The epitaph on Richard Wilkinson’s grave reads:
Sacred to the memory of
Richard Wilkinson Esqr.
H B M Consul in Syra and its
Born in Smyrna Dec 12 1783
Died in Syra Sep 26 1861
The other Wilkinson family grave holds the tiny bodies of John Wilkinson and Helene Wilkinson; John died in October, 1855 aged just over 2 years, while Helene survived just a few days over 3 months of age and died in January, 1856, three months after the death of her elder brother. Were they Richard Wilkinson’s grandchildren, or possibly even his own children conceived late in life? Either way, the grave evokes a time of great sorrow for Richard Wilkinson and his family.
One can only imagine the added heartache that the misspelt epitaph would have caused:
to the memory of
born Aug. 1, 1853 died Oct. 27, 1855
born Oct. 17, 1855 died Jan. 28, 1856
Suffer the little children to come unto
me, and forbid them not for such is the
Kingdom of Godt (sic)
Mark X, 14
During the First World War, Britain was fighting in two campaigns in the region, one against the Turks at Gallipoli, the other against the allied German, Austro-Hungarian and Bulgarian forces on the Macedonian front. The seaborne lines of communication and supply for these campaigns ran through the Aegean Sea, and the islands of the Cyclades were a favourite hunting ground of German submarines. British war graves were to be found on several islands of the Cyclades, mostly containing the bodies of sailors and soldiers washed ashore from torpedoed ships. Many came from the sinking of the transport ship ‘Arcadian’ on April 15th, 1917. In 1921, the small ‘Syra British Cemetery’ was extended to take the scattered graves from all the islands. It contains 111 British graves including those of 30 sailors. See the Commonwealth War Graves Commission website for detailed information.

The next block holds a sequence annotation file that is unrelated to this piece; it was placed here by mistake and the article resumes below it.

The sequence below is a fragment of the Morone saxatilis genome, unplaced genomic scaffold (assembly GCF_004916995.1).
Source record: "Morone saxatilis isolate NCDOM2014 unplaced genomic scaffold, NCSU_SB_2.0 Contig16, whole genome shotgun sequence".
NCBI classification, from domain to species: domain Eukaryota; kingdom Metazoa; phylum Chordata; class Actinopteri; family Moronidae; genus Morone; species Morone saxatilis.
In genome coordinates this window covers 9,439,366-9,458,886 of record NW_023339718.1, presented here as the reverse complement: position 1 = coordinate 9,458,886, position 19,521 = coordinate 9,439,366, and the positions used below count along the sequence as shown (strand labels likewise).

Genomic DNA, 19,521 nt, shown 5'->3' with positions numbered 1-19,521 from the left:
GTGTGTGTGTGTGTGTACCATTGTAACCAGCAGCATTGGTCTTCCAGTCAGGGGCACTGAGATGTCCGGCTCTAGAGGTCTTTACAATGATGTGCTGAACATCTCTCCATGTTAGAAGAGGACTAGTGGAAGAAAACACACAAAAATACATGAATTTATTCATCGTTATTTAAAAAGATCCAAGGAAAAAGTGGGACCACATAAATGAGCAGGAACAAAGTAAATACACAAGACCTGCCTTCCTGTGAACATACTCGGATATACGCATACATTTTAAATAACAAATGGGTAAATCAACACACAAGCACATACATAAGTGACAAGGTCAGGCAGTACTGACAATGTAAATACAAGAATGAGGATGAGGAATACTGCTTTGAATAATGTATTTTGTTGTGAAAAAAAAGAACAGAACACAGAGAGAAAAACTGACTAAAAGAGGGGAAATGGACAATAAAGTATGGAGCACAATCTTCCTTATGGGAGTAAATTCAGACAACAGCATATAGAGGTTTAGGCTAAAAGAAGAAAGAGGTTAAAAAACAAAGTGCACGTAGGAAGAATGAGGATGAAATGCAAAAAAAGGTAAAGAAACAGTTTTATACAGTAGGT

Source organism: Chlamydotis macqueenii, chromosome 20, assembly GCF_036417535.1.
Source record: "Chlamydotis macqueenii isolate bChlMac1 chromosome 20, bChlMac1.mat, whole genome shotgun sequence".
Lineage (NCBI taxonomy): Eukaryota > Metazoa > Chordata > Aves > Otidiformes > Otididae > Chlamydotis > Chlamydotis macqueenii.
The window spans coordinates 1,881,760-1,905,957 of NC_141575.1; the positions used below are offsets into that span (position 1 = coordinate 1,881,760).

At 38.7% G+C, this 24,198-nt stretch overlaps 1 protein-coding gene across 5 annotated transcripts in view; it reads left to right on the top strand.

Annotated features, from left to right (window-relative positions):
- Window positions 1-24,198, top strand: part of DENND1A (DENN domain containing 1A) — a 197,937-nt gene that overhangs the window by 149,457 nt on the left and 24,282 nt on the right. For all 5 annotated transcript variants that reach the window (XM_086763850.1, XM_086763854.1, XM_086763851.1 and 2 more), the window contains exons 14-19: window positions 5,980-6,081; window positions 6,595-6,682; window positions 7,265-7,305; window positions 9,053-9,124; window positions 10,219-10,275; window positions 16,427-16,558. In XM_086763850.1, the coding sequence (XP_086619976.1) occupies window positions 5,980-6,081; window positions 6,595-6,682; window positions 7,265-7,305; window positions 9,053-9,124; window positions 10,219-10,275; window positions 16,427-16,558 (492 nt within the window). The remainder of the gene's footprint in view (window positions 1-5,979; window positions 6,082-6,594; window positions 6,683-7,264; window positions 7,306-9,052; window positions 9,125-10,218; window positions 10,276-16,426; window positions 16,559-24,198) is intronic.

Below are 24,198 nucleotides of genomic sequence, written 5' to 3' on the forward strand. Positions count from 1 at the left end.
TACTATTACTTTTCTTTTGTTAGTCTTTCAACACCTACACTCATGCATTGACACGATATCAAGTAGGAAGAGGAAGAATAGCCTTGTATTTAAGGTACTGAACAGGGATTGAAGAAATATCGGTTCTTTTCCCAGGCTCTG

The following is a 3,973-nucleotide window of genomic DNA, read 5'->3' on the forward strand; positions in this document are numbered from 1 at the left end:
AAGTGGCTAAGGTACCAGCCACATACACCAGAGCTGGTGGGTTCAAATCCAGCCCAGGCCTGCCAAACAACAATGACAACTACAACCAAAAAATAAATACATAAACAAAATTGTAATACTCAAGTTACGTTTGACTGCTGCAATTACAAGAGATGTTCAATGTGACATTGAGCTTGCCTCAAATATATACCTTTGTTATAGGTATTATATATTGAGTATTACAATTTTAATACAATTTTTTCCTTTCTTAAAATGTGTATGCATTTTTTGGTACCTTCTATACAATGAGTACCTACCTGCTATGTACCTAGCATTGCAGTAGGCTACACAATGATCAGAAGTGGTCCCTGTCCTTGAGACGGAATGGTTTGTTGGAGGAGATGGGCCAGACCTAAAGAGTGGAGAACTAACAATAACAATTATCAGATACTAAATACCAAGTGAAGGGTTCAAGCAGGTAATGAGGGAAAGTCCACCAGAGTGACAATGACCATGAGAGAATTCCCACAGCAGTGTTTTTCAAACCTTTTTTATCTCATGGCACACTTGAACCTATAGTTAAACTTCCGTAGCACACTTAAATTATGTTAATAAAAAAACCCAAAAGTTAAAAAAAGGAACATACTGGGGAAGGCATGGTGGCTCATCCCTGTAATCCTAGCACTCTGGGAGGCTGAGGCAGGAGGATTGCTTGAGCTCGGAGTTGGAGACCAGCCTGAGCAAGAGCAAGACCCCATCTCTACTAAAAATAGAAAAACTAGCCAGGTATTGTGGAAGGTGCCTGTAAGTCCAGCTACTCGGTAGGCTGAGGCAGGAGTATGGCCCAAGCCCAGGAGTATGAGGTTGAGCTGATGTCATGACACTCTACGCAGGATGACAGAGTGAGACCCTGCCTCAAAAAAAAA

Some forty years after the Bents’ travels in the Cyclades, another British traveller, Vincent Clarence Scott O’Connor, retraced the footsteps of the Bents through the islands and drew upon Theodore’s experiences and writings. O’Connor’s book, ‘Isles of the Aegean’, was published in 1929. While following Theodore to the village of Langada on the island of Amorgos, O’Connor met a kafeneion (café) owner whose grisly account supplements the history of the ‘Syra New British Cemetery’:
. . . I went over to the Kapheion, where the life of every little town and village in Greece moves upon the surface. The owner joined us at a table and began to talk of his experiences during the Great War. “During the war,” he said, “English ships constantly passed up and down the Aegean to Salonica, Egypt and India. Some were sunk, and we became accustomed, even here in Amorgos which was out of the way of their traffic, to finding the bodies of their dead floating on the sea. One of these ships, the Arcadian, was torpedoed off Siphnos, and one day as I walked along the cliffs at Acroteri with my gun, looking for partridge, I saw a cask floating on the sea. I got a boat and went out to it, and found the bodies of two British soldiers in khaki who had been drowned. I brought them ashore and buried them, together with eight others, who had been cast upon the rocks one by one. I got the Papa to come with me and recite the burial service over their remains, which he willingly did for they were Christian men. We desired their souls to rest in peace. Their identification discs I handed to the Greek control at Livadhi. Two years after these events British officers came here from Syra, photographed the graves I had made, measured their distance from the sea, and took away their bones for burial in the British cemetery on that island. But I found afterwards that the body of one man had been overlooked, and there were other fragments that had come on shore; these I carried up on my back to our cemetery here and buried them, asking the Papa once more to read the service over them; and for this I paid him. I was glad to do these things, for they were Englishmen, and Christians.”